(“The Gallery” is an end-of-season series featuring one uniquely titled picture or video installation for every player that best summarizes or encapsulates that player’s season in a single snapshot. These aren’t highlights, they’re seminal moments expressed through the medium of art placards. Enjoy your tour!)
Guard, Age 27
It’s all in the Details
Bankers Life Fieldhouse
In this piece, fine art meets spot the difference. It’s all in the Details presents a grand view of Cory Joseph’s unheralded minutiae. An ATO designed to get Kyrie Irving a backcut, Jayson Tatum’s salesmanship is the key actor. With Boston’s sophomore pretending as though he is about to set a down screen, Irving uses that flash of misdirection to make a break for the rim, working his man’s ball denial to his advantage (see: George Hill).
Joseph was almost fooled by the exact same smoke-n-mirrors routine earlier in the season, except he snapped his head and extended his off arm as soon as he sensed that Irving was about to shift his weight in the opposite direction. That last-second reflex delayed the league’s leader in clutch-time field goals just long enough to prevent him from establishing the same seal as he did against Milwaukee, thereby affording Joseph an opportunity to rush the eventual blown layup.
And, here’s the thing: If not for that stop with less than 11 seconds to play, Victor Oladipo would’ve been pulling up for three with his team down four, instead of two.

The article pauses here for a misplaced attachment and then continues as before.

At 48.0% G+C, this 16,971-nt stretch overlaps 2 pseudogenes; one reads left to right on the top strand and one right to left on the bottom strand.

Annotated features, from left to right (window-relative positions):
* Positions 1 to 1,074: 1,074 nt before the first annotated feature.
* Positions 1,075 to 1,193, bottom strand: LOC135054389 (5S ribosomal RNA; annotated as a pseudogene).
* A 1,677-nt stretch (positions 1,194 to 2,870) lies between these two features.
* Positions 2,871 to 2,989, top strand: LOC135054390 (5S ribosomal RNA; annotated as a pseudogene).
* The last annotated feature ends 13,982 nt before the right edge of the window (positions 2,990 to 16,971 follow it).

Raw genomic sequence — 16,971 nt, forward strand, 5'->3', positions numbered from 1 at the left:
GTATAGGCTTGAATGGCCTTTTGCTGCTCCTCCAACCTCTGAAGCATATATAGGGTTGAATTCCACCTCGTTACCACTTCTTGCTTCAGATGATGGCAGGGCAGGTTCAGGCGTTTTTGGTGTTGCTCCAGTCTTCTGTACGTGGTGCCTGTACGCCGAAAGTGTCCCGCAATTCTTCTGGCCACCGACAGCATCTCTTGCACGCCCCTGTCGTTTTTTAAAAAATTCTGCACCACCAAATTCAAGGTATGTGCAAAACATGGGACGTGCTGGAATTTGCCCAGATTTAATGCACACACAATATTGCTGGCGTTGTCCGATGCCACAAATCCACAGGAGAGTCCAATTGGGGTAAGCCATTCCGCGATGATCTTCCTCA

Per usual, the pesky guard’s impact was substantial, even if also subtle.
Not to mention draining. On top of being available for all 82 games, Joseph’s 10 most frequent defensive assignments during the regular season included being tasked with cooling down combustible sharpshooters such as J.J. Redick (102 possessions), Terrence Ross (90), and Wayne Ellington (82), as well as the likes of Kyrie Irving (65), Trae Young (62), and Zach LaVine (61). He wasn’t likely to be caught taking possessions off, either. Of players averaging at least 25 minutes per game, Joseph’s average defensive speed was 4.18 miles per hour, fourth-highest in the league.
And yet, staying in constant motion at that end of the floor seemed to result in him paying a stiff price at the other. For a second-consecutive season, Joseph – or, at least his shot – wore down as the season progressed. After shooting 43 percent from three over his first 22 games, his conversion rate cratered to 27 percent over his remaining 60 games, including a 7-game stretch spanning from late-March into early-April where he failed to record a single make. And that’s just what he shot from outside the 3-point line. His overall field-goal percentage sank to the level of being too hard to watch post All-Star break, dipping below 35 percent.
Whether overextended or under-conditioned, there’s certainly evidence which suggests that the 27-year-old guard might struggle to bear an even larger burden as a full-time starter, and with Aaron Holiday expected to be a rotation player next season, returning as a reserve may not be a ready option unless the team is prepared to play the two point guard-sized guards together.
That said, if the business side fails to pan out, the absence of what Cory Joseph did in the details might suddenly appear as more than mere detail.